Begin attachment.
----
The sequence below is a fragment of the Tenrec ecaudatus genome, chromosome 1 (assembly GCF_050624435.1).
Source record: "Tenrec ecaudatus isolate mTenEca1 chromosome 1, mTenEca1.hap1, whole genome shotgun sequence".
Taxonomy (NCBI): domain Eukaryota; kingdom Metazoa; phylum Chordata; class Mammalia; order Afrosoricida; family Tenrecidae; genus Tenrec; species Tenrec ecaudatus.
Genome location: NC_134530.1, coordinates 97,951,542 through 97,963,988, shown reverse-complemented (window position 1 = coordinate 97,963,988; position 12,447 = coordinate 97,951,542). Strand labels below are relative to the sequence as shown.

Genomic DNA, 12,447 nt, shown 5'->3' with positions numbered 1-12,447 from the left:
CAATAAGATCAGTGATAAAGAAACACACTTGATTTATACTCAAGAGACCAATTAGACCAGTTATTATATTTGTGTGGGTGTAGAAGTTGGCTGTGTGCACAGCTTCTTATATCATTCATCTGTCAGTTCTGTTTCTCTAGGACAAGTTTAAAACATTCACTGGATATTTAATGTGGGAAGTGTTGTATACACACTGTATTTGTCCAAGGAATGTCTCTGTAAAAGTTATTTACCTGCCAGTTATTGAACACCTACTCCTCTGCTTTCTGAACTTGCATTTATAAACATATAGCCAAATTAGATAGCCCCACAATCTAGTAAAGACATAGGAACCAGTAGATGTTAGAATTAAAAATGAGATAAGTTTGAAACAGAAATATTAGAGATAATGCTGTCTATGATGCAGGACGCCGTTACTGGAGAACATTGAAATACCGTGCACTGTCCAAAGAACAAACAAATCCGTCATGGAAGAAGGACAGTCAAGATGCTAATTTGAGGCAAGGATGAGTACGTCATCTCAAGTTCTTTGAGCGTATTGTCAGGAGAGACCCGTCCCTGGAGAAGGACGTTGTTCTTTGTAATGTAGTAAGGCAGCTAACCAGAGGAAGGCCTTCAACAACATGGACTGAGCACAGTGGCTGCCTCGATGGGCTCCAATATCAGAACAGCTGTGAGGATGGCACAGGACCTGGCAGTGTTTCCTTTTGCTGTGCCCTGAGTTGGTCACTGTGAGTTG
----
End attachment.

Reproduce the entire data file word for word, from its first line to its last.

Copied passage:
The sequence below is a fragment of the Tenrec ecaudatus genome, chromosome 1 (assembly GCF_050624435.1).
Source record: "Tenrec ecaudatus isolate mTenEca1 chromosome 1, mTenEca1.hap1, whole genome shotgun sequence".
Taxonomy (NCBI): domain Eukaryota; kingdom Metazoa; phylum Chordata; class Mammalia; order Afrosoricida; family Tenrecidae; genus Tenrec; species Tenrec ecaudatus.
Genome location: NC_134530.1, coordinates 97,951,542 through 97,963,988, shown reverse-complemented (window position 1 = coordinate 97,963,988; position 12,447 = coordinate 97,951,542). Strand labels below are relative to the sequence as shown.

Genomic DNA, 12,447 nt, shown 5'->3' with positions numbered 1-12,447 from the left:
CAATAAGATCAGTGATAAAGAAACACACTTGATTTATACTCAAGAGACCAATTAGACCAGTTATTATATTTGTGTGGGTGTAGAAGTTGGCTGTGTGCACAGCTTCTTATATCATTCATCTGTCAGTTCTGTTTCTCTAGGACAAGTTTAAAACATTCACTGGATATTTAATGTGGGAAGTGTTGTATACACACTGTATTTGTCCAAGGAATGTCTCTGTAAAAGTTATTTACCTGCCAGTTATTGAACACCTACTCCTCTGCTTTCTGAACTTGCATTTATAAACATATAGCCAAATTAGATAGCCCCACAATCTAGTAAAGACATAGGAACCAGTAGATGTTAGAATTAAAAATGAGATAAGTTTGAAACAGAAATATTAGAGATAATGCTGTCTATGATGCAGGACGCCGTTACTGGAGAACATTGAAATACCGTGCACTGTCCAAAGAACAAACAAATCCGTCATGGAAGAAGGACAGTCAAGATGCTAATTTGAGGCAAGGATGAGTACGTCATCTCAAGTTCTTTGAGCGTATTGTCAGGAGAGACCCGTCCCTGGAGAAGGACGTTGTTCTTTGTAATGTAGTAAGGCAGCTAACCAGAGGAAGGCCTTCAACAACATGGACTGAGCACAGTGGCTGCCTCGATGGGCTCCAATATCAGAACAGCTGTGAGGATGGCACAGGACCTGGCAGTGTTTCCTTTTGCTGTGCCCTGAGTTGGTCACTGTGAGTTG